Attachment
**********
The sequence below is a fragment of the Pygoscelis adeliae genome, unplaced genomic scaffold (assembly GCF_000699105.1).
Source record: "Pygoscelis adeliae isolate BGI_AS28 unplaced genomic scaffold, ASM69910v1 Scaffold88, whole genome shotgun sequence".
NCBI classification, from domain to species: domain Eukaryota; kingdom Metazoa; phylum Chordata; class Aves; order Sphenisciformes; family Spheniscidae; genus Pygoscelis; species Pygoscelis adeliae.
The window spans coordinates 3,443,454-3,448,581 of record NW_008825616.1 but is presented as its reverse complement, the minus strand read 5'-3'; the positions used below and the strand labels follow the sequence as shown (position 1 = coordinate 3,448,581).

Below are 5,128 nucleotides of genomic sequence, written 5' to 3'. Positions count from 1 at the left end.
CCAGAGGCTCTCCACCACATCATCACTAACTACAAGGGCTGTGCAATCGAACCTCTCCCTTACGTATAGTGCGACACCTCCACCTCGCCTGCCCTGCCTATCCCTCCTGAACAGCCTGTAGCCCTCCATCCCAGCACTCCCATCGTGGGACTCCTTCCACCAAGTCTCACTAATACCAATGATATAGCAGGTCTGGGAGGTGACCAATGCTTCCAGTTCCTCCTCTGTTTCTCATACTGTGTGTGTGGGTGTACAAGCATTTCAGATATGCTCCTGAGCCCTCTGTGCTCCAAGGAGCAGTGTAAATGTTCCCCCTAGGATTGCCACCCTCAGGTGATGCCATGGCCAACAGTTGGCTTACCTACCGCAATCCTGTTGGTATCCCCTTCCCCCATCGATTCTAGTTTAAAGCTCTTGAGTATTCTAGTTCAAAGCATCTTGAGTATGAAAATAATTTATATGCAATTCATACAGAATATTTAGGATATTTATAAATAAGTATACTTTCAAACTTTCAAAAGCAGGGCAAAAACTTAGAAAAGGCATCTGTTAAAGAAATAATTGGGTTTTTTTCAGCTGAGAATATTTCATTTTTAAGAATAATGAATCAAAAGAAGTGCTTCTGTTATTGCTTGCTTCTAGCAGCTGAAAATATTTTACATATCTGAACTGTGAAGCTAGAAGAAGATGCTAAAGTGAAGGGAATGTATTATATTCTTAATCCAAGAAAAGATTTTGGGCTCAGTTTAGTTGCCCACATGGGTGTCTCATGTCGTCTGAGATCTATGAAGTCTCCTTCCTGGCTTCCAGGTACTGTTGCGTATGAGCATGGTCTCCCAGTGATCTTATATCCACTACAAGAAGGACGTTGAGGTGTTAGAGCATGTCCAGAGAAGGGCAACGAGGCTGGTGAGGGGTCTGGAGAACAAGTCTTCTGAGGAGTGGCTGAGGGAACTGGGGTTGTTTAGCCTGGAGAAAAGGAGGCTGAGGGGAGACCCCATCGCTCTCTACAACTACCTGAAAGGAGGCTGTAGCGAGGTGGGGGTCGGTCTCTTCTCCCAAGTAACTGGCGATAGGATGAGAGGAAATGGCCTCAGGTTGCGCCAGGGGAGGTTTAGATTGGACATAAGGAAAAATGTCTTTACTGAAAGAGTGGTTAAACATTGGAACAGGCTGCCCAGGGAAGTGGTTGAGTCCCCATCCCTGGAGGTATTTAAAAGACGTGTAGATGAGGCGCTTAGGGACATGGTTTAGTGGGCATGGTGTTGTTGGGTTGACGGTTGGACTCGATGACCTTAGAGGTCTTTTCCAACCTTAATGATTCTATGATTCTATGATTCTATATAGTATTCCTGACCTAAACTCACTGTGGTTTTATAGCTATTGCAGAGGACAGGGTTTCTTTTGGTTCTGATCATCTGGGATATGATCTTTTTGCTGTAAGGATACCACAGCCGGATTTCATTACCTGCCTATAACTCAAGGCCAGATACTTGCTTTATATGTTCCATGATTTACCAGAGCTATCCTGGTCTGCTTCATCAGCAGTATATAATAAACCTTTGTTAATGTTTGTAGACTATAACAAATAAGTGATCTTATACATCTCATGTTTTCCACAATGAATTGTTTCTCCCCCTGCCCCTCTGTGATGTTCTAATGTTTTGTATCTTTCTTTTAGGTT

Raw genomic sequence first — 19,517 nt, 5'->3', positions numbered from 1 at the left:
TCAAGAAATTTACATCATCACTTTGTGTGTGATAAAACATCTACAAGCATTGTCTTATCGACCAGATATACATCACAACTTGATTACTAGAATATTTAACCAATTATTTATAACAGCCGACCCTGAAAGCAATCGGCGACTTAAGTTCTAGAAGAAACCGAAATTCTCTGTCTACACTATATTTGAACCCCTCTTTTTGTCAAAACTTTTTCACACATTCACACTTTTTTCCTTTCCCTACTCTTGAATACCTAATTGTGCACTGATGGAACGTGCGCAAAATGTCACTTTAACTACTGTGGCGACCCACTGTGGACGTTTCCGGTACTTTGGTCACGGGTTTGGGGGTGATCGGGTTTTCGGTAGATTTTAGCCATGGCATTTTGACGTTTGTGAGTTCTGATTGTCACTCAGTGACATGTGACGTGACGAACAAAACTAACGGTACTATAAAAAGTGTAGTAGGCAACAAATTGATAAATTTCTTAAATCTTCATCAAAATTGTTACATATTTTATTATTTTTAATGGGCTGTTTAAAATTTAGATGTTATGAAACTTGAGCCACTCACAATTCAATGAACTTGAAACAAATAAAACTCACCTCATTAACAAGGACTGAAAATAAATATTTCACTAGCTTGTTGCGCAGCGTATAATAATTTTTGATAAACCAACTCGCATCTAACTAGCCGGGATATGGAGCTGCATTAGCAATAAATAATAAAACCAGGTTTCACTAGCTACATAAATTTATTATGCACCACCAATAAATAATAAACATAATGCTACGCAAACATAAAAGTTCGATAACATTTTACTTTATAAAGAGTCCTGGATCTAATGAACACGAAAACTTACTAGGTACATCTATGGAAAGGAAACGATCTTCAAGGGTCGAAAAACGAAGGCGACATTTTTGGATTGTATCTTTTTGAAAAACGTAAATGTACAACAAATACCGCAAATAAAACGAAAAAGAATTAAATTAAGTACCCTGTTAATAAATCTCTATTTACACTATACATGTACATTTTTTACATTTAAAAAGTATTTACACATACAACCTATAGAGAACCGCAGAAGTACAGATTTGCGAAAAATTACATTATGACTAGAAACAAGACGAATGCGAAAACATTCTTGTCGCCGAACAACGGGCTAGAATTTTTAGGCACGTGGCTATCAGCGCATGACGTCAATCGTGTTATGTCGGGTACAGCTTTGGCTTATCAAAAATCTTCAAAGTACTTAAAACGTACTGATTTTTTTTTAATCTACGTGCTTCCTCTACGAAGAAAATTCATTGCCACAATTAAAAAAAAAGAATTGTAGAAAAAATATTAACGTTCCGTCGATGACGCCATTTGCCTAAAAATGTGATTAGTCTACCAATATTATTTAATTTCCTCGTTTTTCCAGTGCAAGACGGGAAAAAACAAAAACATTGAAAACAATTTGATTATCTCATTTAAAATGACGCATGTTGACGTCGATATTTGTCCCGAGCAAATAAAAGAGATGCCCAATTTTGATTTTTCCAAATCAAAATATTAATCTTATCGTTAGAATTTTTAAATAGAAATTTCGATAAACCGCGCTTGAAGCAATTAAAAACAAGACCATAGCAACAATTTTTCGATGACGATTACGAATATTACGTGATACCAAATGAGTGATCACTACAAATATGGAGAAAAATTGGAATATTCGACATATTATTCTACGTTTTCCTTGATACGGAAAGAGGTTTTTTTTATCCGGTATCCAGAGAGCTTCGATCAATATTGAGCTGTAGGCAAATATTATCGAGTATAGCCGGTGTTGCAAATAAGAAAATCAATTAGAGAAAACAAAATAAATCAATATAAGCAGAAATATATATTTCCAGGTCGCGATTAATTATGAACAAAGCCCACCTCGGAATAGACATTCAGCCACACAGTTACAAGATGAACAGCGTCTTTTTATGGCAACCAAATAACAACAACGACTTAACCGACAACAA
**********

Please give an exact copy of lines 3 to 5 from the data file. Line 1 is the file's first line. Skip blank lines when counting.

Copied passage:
NCBI classification, from domain to species: domain Eukaryota; kingdom Metazoa; phylum Chordata; class Aves; order Sphenisciformes; family Spheniscidae; genus Pygoscelis; species Pygoscelis adeliae.
The window spans coordinates 3,443,454-3,448,581 of record NW_008825616.1 but is presented as its reverse complement, the minus strand read 5'-3'; the positions used below and the strand labels follow the sequence as shown (position 1 = coordinate 3,448,581).

Below are 5,128 nucleotides of genomic sequence, written 5' to 3'. Positions count from 1 at the left end.